Traverse City News and Events

Upon Another Pandemic Milestone, Here's What We've Learned So Far

By Craig Manning | April 5, 2021

As of today (Monday, April 5), all Michiganders 16 and older are officially eligible to receive the COVID-19 vaccine. To mark the milestone, The Ticker hears from local leaders who share the biggest lessons they’ve learned over the past unprecedented 13 months, from missing dining out to new passions to perseverance to the goodness of the local community.

Matthew Bryant, general manager, Grand Traverse Resort and Spa
What I learned about my organization or industry
The hospitality industry will not quit. We will do whatever it takes to safely open our doors to loyal guests. We thrive professionally and personally when our hotel rooms, meeting spaces, restaurants, and facilities are full of happy guests and hardworking employees. We work in this business because we love serving others and creating special moments.

What I learned about myself
How lucky I am to work where I do and with the Resort staff. From the directors, managers, and supervisors, to the seasonal support and even interns we had over the summer. I learned how important it is to surround yourself with supportive people, because you cannot get through hard times alone.

Glen Chown, executive director, Grand Traverse Regional Land Conservancy
What I learned about my organization or industry
While people have always valued having safe outdoor areas to visit and trails to hike, these became essential during the pandemic. Viewing our work as essential, not just for the natural resources but for people – for the health and well-being of our community – really encouraged us to accelerate the pace of our efforts around land protection, trail building, and universal access to nature.

What I learned about myself
The conservancy has a strong staff of 26 and we've been around for 30 years now, so a lot of systems are in place to take care of our people. This year though, I worried so much about my team that it made me slow down and take more time with my staff: to spend more time listening and thinking about their physical and mental health, to be adaptive to their needs, and to really focus on the need for a healthy work-life balance. Managing in a time of crisis has made me a better leader, and I'm grateful for that.

Nate Crane, co-owner, Rare Bird Brewpub
What I learned about my organization or industry
The restaurant industry is incredibly resilient. We were constantly changing our business model to meet the latest executive orders.

What I learned about myself
I can get creative in the face of adversity. We implemented a strong takeout system and greatly expanded our outdoor seating. Both are great additions we will keep after COVID.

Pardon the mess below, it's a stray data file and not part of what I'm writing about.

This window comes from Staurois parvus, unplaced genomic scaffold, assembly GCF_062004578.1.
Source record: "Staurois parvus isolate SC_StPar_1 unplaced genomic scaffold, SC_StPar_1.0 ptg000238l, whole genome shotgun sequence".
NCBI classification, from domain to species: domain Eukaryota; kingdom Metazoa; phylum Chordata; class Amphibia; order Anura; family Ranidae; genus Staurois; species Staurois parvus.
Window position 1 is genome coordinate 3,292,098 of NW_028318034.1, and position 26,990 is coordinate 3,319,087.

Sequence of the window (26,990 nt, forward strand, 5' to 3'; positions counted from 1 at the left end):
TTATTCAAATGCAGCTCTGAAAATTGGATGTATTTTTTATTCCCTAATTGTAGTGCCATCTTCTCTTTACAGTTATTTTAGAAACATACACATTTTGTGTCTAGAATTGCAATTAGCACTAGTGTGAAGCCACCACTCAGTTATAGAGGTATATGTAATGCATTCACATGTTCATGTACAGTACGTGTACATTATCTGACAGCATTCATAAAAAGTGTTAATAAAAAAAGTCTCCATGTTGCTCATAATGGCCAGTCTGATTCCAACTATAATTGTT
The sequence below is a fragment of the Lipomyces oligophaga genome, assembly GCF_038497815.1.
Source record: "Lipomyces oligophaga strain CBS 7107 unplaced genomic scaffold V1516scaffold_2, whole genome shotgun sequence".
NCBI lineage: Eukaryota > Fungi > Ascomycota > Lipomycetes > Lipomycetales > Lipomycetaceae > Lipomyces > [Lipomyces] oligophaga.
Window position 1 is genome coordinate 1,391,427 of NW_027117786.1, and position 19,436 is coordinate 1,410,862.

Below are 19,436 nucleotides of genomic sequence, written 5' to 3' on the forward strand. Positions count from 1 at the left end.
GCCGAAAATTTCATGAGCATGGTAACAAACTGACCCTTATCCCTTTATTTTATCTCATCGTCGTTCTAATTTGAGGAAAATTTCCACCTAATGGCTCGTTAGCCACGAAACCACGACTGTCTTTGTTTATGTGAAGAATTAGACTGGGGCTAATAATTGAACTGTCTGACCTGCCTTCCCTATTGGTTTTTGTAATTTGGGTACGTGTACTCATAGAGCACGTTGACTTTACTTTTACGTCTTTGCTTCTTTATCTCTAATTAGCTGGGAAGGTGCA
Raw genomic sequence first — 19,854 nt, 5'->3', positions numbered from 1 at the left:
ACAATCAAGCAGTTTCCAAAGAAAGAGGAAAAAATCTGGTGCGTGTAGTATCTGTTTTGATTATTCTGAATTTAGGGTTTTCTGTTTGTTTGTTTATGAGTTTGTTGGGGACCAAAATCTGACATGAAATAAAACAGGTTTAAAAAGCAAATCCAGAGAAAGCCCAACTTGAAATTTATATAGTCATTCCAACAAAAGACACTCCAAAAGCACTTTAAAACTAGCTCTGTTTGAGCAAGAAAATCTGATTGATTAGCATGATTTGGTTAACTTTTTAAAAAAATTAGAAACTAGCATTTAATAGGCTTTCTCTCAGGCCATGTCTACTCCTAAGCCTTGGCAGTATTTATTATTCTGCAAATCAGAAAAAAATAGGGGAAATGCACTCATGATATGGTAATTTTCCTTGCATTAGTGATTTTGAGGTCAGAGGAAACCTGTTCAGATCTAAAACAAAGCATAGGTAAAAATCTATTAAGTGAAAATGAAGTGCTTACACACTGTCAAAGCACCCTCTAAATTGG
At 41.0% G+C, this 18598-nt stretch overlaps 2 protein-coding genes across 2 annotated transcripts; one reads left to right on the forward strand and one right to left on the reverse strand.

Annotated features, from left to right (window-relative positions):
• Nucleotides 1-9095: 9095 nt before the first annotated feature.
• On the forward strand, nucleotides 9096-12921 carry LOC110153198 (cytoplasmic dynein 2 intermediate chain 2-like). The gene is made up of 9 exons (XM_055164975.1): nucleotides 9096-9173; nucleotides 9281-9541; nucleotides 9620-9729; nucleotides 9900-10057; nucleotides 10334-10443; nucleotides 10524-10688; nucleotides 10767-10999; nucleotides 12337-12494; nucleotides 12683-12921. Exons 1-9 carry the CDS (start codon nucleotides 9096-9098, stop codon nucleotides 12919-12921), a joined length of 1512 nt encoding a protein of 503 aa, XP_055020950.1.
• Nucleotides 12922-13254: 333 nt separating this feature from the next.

Jean Derenzy, CEO, Traverse City Downtown Development Authority (DDA)
What I learned about my organization or industry
The pandemic was a reminder of the creativity and resiliency of our downtown family. The downtown merchants, as well as the DDA staff, had to change course quickly and stayed positive, motivated, and determined. I learned that Traverse City comes together to help and assist, to be healthier and stronger, and to persevere.

What I learned about myself
I surround myself with people that are innovative and who work hard to make our downtown a true destination. From my board members, to my employees, to the businesses downtown, to property owners: during a time of uncertainty, we were all able to come up with solutions to help the greater good of our downtown community.

Jessica Edson, owner, Edson Farms Natural Foods
What I learned about my organization or industry
One thing I learned is the incredible ability to persevere in times of crisis and fear. Grocery workers were inundated with challenges from the beginning of the pandemic, and I am so proud to be a part of industry that has shown such poise and endurance.

What I learned about myself
I love to go to dinner! I learned how much I took for granted the human connection that was missing during the pandemic. All of our social outlets were taken away, and it was great personal challenge to go without.

Chris Fredrickson, co-founder and distiller, Traverse City Whiskey Co.
What I learned about my organization or industry
I’m a fan of the writer and speaker Simon Sinek, and one of his most popular quotes is, ‘People don’t buy what you do; they buy why you do it.’ That really translated for us, internally, because [the pandemic] showed how important it is to have a meaningful mission. During the hand sanitizer craze, we went from shipping five orders a week, to north of 1,000 orders a day. We were doing 20-30 or more hours of overtime a week, and our team believed in the cause and supported it with all of their available energy.